increase productivity, and foster growth in sectors producing tradable
goods and services.
Efforts are also being made to implement a social partnership between
government, employees, trade unions, consumers, and the private sector.
This social partnership is intended to create a more investment-friendly
environment through an improved industrial relations climate.
Jamaica has diplomatic relations with most nations, and is a member of
the United Nations and the Organization of American States. In the
follow-on meetings to the December 1994 Summit of the Americas, Jamaica-
-together with Uruguay--was given the responsibility of coordinating
discussions on Invigorating Society. Jamaica also chairs the Working
Group on Smaller Economies.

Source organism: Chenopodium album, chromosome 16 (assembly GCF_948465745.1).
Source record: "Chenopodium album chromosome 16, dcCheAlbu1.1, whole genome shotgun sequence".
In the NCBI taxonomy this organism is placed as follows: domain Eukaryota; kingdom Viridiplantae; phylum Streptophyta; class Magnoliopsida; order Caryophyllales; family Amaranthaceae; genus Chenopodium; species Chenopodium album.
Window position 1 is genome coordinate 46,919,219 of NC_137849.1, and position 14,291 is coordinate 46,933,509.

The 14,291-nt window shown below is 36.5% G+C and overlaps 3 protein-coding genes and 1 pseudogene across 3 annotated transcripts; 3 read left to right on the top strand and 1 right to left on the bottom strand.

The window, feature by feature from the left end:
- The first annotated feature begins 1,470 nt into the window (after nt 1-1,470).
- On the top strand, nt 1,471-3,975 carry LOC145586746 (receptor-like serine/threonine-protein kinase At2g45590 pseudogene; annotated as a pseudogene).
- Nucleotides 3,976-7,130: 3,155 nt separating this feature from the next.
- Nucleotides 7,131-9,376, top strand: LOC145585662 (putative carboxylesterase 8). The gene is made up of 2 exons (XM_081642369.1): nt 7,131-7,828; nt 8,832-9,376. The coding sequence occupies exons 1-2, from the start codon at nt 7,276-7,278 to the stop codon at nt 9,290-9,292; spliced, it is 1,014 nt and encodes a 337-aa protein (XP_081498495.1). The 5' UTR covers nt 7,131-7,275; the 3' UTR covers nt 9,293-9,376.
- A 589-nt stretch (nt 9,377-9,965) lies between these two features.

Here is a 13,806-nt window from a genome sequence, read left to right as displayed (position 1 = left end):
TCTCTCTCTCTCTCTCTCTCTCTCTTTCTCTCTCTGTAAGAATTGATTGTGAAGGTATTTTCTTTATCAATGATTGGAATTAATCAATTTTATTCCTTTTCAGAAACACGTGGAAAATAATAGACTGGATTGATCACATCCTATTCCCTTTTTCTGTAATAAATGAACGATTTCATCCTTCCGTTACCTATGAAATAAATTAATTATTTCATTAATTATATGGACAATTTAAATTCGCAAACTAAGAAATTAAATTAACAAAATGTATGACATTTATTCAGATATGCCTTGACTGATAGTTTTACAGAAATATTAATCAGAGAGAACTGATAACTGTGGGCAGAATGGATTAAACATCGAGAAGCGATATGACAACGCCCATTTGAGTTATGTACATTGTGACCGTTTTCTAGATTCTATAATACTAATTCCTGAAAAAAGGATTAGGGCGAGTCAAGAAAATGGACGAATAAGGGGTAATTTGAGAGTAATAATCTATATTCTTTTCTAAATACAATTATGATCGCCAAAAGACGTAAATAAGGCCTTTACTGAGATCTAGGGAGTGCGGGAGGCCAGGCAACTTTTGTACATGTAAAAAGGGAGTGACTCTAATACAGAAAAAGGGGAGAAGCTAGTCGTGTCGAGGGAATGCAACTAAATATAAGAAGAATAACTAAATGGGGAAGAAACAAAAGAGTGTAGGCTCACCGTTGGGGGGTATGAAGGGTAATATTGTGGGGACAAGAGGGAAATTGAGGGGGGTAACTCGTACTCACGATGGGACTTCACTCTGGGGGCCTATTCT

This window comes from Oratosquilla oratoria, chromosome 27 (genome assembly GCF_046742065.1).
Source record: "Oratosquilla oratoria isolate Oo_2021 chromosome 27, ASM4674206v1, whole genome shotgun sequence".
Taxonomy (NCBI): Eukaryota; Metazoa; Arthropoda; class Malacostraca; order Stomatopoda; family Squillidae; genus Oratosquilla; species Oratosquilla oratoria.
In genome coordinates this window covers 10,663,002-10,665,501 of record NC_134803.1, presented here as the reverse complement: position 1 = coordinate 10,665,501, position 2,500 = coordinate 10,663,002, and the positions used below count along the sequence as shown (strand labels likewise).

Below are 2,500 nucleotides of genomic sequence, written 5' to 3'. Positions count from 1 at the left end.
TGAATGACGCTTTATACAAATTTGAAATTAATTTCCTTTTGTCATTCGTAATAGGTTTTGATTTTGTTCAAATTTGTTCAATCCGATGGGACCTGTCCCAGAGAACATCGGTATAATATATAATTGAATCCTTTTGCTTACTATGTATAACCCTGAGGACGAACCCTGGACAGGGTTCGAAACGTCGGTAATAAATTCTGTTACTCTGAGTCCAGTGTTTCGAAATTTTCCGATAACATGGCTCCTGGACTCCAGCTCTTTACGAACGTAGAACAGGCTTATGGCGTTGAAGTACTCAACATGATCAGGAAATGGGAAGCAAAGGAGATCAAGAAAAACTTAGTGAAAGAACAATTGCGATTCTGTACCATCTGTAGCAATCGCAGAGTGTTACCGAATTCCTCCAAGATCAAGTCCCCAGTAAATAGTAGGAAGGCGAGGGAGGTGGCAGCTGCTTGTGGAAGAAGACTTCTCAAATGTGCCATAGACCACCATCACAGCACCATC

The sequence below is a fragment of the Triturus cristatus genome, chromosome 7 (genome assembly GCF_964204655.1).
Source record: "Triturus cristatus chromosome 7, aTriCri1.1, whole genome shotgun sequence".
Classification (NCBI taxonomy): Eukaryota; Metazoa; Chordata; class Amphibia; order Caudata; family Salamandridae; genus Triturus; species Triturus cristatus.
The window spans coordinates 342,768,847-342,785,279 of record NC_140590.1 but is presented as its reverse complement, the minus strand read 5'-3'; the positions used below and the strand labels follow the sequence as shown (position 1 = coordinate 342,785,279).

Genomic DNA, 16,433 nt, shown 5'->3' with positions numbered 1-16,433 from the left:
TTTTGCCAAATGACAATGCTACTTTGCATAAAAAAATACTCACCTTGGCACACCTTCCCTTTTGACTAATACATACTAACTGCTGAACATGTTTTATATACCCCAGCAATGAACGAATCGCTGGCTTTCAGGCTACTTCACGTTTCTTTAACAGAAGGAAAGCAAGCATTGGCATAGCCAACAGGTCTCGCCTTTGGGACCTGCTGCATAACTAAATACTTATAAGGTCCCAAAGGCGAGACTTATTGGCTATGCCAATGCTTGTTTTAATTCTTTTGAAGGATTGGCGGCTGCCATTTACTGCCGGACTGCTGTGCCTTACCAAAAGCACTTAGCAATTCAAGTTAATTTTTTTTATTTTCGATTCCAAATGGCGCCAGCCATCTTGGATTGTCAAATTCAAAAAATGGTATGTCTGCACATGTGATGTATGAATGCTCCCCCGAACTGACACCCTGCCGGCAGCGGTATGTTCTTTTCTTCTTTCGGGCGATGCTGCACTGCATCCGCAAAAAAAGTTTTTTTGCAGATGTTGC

Jamaica is a member of the British Commonwealth. A member of the eight-
nation Commonwealth Ministerial Action Group (CMAG), Jamaica has been at
the forefront of countries calling for the return of democracy to
Nigeria. Jamaica is a beneficiary of the Lome IV Convention through
which the European Union (EU) grants trade preferences to selected
states in Asia, the Caribbean, and the Pacific.
Historically, Jamaica has had close ties with the U.K., but trade,
financial, and cultural relations with the United States are now
predominant. Jamaica is linked with the other countries of the English-
speaking Caribbean through the Caribbean Community (CARICOM), and more
broadly through the Association of Caribbean States (ACS). As a member
of CARICOM, Jamaica strongly backed efforts by the U.S. to implement UN
Security Council Resolution 940, designed to facilitate the departure of
Haiti's de facto authorities from power. Jamaica contributed more than
100 personnel to the multinational force, which restored the